Endemic from Eastern Australia including Tasmania, they live in freshwater rivers. I saw them in the Tablelands and also at Broken River, in Eungella NP, which is famous for being the Platypus capital of the world!
Who are they?
Australians are really proud of their platypus and I’ve learnt why they have such a fascination for this odd animal.
The platypus is a semiaquatic mammal. Together with the four species of echidna, it is one of the five species of monotremes, the only mammals that lay eggs instead of giving birth! It is also one of the few venomous mammals, the male platypus having a spur on the hind foot that delivers a venom capable of causing severe pain to humans. One person in the Mackay region has been stung by one and he said this has been more painful than all his war injuries…
The unique features of the platypus make it an important subject in the study of evolutionary biology and a recognisable and iconic symbol of Australia! It has appeared as a mascot at national events and is featured on the reverse of its 20-cent coin!
Until the early 20th century, it was hunted for its fur, but it is now protected throughout its range. Platypus don’t have direct predators but they are vulnerable to the effects of pollution. It is however not under any immediate threat.
Where they live?
How they look like?
The unusual appearance of this egg-laying, duck-billed,beaver-tailed, otter-footed mammal baffled European naturalists when they first encountered it, with some considering it an elaborate fraud.
With its rubbery bill, thick fur and waddling walk, the platypus looks a little odd. But this unique Australian has evolved to operate very efficiently in its environment. Each of the Platypus’s unusual features has indeed a practical use:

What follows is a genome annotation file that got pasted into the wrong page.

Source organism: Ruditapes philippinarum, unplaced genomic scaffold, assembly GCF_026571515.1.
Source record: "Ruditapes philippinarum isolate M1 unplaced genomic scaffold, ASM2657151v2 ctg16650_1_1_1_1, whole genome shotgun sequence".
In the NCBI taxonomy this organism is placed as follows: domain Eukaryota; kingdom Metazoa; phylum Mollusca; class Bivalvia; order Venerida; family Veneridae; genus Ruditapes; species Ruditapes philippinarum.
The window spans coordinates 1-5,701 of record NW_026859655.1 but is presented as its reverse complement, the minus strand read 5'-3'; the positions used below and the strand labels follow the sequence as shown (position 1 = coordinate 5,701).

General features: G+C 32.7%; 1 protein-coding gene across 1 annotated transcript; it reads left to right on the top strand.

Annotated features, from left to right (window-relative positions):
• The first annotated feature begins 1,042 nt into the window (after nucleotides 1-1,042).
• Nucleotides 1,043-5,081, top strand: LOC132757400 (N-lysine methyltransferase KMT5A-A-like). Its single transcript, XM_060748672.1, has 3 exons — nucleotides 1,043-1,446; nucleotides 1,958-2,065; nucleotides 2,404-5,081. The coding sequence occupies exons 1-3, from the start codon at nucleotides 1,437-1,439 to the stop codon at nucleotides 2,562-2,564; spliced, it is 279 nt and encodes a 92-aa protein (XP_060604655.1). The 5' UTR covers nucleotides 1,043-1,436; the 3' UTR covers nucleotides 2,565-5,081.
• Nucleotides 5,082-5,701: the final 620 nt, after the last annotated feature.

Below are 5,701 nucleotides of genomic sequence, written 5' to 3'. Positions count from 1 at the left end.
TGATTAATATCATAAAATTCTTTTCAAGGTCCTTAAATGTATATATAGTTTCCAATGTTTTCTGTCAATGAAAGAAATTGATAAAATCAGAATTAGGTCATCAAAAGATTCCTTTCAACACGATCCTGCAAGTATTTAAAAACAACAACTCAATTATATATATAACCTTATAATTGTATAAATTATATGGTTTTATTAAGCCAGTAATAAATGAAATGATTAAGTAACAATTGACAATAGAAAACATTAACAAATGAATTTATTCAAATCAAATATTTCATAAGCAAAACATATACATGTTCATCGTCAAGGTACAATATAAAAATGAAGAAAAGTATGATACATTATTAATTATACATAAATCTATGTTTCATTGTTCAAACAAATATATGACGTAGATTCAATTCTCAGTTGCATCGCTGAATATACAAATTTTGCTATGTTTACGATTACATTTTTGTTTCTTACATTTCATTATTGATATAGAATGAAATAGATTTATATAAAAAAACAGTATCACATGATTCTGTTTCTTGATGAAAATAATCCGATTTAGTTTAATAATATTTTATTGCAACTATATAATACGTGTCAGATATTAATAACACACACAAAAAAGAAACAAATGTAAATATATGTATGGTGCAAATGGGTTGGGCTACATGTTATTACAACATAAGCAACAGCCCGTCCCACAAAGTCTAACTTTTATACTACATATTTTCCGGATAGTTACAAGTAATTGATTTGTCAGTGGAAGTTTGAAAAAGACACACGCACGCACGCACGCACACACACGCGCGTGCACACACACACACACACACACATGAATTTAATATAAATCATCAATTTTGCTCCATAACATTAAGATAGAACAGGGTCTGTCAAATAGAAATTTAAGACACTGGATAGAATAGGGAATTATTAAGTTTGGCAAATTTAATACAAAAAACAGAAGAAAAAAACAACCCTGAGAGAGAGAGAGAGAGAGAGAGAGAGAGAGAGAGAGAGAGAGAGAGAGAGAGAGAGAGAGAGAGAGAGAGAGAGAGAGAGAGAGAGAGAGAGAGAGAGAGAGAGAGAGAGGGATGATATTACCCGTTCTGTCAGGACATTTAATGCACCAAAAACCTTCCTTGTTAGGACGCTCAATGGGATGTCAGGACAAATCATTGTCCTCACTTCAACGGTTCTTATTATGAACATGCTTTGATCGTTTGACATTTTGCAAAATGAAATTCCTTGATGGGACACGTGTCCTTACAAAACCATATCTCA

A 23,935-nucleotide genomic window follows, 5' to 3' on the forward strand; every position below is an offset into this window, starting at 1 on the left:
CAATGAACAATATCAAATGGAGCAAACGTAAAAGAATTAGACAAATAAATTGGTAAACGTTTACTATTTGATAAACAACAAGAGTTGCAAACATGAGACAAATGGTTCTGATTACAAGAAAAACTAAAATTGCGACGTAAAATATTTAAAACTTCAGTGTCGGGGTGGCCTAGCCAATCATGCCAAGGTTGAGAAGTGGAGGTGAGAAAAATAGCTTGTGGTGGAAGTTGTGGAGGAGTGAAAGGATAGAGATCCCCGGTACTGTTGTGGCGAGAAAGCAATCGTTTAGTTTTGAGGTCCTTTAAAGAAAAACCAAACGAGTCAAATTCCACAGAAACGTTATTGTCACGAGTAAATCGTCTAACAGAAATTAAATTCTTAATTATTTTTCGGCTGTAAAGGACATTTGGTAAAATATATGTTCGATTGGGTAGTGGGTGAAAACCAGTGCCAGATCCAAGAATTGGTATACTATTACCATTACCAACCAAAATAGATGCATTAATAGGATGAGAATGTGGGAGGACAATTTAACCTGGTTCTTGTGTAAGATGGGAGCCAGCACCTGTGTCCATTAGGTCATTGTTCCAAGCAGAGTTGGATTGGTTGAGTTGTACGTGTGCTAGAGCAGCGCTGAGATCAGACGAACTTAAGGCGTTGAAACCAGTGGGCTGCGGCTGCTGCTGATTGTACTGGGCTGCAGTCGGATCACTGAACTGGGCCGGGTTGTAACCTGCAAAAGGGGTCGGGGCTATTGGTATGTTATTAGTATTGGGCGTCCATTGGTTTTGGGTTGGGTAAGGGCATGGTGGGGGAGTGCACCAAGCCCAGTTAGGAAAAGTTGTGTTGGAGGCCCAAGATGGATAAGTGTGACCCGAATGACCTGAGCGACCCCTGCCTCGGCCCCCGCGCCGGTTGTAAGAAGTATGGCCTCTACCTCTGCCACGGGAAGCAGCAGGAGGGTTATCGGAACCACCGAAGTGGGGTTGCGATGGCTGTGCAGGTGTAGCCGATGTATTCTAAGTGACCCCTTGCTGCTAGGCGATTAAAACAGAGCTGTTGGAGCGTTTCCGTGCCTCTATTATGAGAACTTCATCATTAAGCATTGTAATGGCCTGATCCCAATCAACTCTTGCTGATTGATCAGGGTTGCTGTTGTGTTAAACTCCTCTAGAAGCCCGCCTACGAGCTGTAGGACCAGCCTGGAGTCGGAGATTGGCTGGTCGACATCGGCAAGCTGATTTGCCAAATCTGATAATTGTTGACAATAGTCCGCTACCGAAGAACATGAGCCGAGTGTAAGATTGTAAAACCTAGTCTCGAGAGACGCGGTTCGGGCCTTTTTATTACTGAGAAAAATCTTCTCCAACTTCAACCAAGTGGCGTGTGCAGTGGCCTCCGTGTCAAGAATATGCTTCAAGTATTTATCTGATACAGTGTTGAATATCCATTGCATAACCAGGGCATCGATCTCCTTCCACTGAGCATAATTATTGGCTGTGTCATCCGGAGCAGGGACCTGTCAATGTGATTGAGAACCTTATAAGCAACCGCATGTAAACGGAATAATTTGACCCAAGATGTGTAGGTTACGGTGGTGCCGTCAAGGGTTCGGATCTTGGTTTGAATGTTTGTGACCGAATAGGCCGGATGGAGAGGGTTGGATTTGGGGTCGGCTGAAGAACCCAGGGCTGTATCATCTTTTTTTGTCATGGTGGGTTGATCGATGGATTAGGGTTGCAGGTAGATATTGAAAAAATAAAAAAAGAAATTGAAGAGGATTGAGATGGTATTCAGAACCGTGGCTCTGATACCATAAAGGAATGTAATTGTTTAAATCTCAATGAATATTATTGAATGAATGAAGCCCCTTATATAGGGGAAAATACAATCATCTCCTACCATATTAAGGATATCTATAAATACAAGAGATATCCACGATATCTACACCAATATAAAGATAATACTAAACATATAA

They are bigger in Tasmania as in Queensland, because of the cold, they stock more fat to resist to the weather.
Usually platypus are smaller than most people think.
Male: about 50 cm long and weighs about 1,5kg
Female: about 40 cm long and about 1kg
What they usually do?
They spend most of their time looking for food or resting in their burrows.
*Feeding blind: platypus spend about 12 hours every day diving for food such as crayfish, shrimp and insect larvae. With eyes closed, they use the receptors in their bills to detect tiny electrical currents given off by the muscular contractions of their prey. Only monotremes have such receptors!
*Mashing food: platypus can spend up to 10 minutes under water, but usually dive and re-surface more frequently. Any food it finds is stored in its cheek pouches and brought to the surface, then mashed between grinding plates on the upper and lower jaw before being swallowed.
*Burrowing for safety reason: they live in a short burrow just above water level. The entrance is a horizontal oval, often under tree roots. When breeding, a female will build a longer burrow (up to 20 m!!) and block the entry to protect herself and her young. The burrow ends in a nesting chamber, where she incubates one to three eggs by holding them pressed to her belly with her tail.
Best time to observe them
Platypus are not inquisitive animals and are easily scared of noise and people. To increase your chances of seeing one in the wild, respect these viewing times and of course be discret and quiet!